“My wife and I are atheists, but our daughter wants to be baptised Catholic”

Filed in Family by on January 16, 2014 1 Comment

picture by Elsa, photo by SWang CCommons

More and more marriages these days are between people of different faiths. One of the big discussion points with such couples is how they will raise their children regarding questions of belief. Many say that they will leave it to their children to decide when they are older.

James Harrington had a different but related experience. He found that his daughter – after attending Catholic school in the south of France – decided she wanted to be baptised. He reflects here on how this decision has caused him and his wife to reflect on their faith (or lack of it) and their parenting:

Our little girl, however, has made a life-defining decision by herself. I couldn’t be more proud of her. But I cannot deny that what she said to my wife and I stopped us briefly in our slightly smug, religiously disinterested, bleeding-heart liberal tracks.

What courage had it taken for her to tell us what she wanted? It was clear that our brave, sweet daughter had thought about her faith long and hard.

Looking back, we realised we had regularly discussed our differing beliefs. Our daughter brought us Genesis. We gave her the Michael Bay-friendly Big Bang. She brought us the Nativity and peace and goodwill at Christmas. We gave her family, friends and good food. She brought us the crucifixion. We gave her the Easter Bunny. She brought us heaven, god and an afterlife. We gave her 21st-century life and a brief future as worm fodder.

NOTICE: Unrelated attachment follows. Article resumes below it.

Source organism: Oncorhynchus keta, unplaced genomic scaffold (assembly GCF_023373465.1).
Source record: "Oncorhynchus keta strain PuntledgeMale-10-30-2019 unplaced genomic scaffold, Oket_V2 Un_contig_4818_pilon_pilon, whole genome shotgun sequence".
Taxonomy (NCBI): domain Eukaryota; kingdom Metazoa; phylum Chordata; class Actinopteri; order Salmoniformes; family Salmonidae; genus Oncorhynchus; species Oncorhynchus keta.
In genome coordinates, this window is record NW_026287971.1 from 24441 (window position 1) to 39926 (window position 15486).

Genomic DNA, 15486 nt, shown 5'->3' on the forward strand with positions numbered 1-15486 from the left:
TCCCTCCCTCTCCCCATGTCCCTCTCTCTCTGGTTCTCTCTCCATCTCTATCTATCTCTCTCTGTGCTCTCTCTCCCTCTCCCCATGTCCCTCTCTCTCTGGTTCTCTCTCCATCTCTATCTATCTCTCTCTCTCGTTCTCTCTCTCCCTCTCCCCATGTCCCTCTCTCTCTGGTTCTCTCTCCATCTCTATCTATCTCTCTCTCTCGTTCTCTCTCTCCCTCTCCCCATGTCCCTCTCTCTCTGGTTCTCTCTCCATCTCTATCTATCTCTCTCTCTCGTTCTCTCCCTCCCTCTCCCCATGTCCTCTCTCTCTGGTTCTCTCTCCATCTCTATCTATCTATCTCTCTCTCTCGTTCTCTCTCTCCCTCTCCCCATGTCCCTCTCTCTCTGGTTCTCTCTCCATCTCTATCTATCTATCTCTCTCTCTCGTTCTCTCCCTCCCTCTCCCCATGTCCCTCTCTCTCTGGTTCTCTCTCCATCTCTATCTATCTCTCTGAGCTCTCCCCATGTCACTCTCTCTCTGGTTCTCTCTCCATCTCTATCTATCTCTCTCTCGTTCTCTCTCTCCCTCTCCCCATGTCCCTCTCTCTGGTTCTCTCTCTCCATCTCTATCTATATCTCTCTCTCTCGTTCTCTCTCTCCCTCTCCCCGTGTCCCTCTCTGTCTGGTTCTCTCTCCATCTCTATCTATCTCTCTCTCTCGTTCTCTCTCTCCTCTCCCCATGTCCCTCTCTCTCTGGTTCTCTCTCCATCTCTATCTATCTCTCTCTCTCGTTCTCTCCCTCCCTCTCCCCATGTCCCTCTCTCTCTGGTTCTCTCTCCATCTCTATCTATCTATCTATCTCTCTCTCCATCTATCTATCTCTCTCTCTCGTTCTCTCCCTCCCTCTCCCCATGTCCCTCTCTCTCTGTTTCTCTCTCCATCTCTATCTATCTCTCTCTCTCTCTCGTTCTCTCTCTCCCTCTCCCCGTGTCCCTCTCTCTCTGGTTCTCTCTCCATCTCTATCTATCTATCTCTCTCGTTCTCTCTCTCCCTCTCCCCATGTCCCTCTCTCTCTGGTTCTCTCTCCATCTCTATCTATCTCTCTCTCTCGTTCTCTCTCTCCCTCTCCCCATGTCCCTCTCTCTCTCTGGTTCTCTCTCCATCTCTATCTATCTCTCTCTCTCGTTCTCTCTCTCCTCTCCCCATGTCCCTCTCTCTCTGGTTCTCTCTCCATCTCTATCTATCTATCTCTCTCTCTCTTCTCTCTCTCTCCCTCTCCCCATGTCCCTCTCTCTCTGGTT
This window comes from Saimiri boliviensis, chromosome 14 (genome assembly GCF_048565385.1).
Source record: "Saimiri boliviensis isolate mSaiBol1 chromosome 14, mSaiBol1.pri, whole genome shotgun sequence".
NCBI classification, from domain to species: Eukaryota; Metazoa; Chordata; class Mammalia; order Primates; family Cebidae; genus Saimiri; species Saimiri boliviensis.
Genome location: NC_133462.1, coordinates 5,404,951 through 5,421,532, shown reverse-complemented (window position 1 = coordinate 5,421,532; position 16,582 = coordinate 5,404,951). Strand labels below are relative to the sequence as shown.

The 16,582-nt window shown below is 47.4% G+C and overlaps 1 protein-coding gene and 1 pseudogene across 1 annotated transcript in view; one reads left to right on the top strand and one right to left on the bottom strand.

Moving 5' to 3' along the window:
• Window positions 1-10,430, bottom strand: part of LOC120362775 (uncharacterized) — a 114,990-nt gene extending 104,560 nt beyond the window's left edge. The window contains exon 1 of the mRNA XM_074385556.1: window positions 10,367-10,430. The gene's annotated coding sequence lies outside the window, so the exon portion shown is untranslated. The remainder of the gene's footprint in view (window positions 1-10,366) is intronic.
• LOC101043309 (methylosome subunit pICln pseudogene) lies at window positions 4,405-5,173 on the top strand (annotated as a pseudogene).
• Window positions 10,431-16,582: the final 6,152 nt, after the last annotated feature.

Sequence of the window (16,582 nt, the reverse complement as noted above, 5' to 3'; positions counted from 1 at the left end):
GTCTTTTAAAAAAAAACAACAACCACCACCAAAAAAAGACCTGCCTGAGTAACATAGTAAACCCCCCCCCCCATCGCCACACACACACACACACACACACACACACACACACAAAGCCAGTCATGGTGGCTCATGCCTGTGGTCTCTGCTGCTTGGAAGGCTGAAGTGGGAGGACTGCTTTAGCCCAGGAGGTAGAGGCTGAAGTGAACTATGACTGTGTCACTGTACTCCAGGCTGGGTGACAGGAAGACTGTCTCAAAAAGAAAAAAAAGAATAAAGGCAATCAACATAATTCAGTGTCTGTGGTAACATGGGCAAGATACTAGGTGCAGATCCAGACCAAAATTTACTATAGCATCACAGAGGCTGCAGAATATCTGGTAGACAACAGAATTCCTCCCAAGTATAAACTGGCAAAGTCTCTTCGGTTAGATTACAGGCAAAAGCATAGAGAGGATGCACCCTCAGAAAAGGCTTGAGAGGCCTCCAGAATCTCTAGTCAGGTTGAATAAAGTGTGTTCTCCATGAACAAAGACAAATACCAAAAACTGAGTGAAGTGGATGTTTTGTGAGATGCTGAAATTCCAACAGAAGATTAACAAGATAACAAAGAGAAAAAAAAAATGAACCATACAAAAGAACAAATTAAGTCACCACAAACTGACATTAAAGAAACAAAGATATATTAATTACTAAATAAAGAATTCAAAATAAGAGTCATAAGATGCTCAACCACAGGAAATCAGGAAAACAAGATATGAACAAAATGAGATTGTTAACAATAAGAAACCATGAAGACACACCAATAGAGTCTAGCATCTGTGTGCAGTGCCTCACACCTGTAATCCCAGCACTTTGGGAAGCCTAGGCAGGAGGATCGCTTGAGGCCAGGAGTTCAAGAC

After all that – and in spite of our gentle antipathy to god and creation – she still had the courage of her convictions to say to both of us, to our faces and again in front of the priest, that our world view isn’t enough for her. She believes. She wants to be baptised and she wants to be Catholic.

For me, it means regular trips to the presbytery for extra “Catholic lessons”. It means going to church for family mass on Sundays and not knowing when to sit or stand; and hoping that the priest doesn’t come at me with the microphone when he delivers his Jerry Springer-style sermon (he probably won’t).

It means a little extra effort on my part and no small amount of frustration for my wife, who tries – and often fails – to understand the attraction of all this. But it means everything to my daughter. She’s taken a first step down a road that, ultimately, she’ll have to travel on her own. I’ll go with her as far as I can, but she knows, even now, that this is her journey. She’s heading where I cannot follow.

I just hope that, the next time she faces a life-defining decision, she remembers this time when she told us she had faith in something we don’t. And we believed in her.

You can read the full article here.

 

 

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Fr Jerome Santamaria

About the Author ()

Fr Jerome Santamaria is a priest of the Archdiocese of Melbourne, Australia.

Comments (1)

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  1. I am very pleased for the young lady. Who could not be?

    Perhaps, with time, Mr and Mrs Harrington will find that their own spiritual journey will start to take a different path. After all, they have had to exercise the openness of heart and mind to their daughter about her own decision. Maybe her experiences will influence their own thoughts and bring them both to the Faith.

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